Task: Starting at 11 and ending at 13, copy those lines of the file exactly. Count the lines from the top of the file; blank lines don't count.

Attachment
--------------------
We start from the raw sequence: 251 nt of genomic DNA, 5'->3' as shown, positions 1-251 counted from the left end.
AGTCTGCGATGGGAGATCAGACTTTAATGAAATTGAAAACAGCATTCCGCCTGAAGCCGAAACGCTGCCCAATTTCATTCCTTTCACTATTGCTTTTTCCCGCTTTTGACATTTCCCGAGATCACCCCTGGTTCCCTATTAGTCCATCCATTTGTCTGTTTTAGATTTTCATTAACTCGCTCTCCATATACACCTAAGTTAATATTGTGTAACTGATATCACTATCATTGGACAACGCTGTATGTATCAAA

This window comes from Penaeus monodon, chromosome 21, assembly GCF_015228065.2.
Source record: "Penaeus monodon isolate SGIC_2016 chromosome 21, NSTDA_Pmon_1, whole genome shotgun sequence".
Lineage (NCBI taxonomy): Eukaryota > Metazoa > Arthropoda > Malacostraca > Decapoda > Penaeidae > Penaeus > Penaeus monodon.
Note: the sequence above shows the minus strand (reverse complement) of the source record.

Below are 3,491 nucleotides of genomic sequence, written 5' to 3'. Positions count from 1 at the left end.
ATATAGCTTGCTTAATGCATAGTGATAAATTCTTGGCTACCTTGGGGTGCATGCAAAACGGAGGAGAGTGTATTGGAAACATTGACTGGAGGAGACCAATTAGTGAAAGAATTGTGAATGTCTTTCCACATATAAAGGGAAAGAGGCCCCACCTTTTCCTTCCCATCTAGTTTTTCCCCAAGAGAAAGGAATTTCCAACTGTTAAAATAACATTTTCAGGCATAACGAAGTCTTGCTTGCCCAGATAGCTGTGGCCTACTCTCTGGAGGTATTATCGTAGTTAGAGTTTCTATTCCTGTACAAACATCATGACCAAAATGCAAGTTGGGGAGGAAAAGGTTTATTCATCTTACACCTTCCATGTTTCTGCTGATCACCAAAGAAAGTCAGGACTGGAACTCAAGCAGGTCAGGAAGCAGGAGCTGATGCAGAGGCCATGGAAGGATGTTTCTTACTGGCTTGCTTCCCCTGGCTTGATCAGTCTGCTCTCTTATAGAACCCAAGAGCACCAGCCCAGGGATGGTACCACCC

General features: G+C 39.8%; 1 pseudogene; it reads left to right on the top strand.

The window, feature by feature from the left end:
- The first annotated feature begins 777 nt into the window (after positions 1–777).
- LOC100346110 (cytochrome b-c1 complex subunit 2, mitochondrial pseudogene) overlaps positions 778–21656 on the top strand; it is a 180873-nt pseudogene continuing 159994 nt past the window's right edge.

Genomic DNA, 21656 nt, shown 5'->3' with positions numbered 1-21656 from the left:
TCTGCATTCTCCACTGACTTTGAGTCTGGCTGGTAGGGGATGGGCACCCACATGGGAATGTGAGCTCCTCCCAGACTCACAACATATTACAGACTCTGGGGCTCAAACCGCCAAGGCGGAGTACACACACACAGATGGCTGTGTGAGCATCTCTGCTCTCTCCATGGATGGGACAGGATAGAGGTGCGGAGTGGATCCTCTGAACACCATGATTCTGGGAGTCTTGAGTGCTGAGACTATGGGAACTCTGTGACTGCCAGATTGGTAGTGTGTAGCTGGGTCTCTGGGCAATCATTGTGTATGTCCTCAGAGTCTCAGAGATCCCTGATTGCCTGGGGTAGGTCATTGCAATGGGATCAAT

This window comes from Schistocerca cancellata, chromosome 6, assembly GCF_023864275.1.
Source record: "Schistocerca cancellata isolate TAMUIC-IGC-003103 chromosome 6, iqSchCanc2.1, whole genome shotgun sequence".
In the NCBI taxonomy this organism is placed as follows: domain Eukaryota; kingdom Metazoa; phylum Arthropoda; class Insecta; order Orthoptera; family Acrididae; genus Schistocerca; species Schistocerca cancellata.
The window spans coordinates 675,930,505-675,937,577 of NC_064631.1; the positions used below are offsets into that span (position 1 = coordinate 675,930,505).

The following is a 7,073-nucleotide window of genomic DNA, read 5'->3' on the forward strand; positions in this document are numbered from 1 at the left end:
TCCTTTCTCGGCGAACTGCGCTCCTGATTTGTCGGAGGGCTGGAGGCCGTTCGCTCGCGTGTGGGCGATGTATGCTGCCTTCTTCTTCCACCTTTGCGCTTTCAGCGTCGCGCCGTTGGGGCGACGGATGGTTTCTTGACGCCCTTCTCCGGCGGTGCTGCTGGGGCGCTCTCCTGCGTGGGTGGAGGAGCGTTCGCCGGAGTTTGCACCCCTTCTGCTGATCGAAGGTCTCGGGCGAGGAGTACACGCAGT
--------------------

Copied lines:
- The first annotated feature begins 777 nt into the window (after positions 1–777).
- LOC100346110 (cytochrome b-c1 complex subunit 2, mitochondrial pseudogene) overlaps positions 778–21656 on the top strand; it is a 180873-nt pseudogene continuing 159994 nt past the window's right edge.

Genomic DNA, 21656 nt, shown 5'->3' with positions numbered 1-21656 from the left: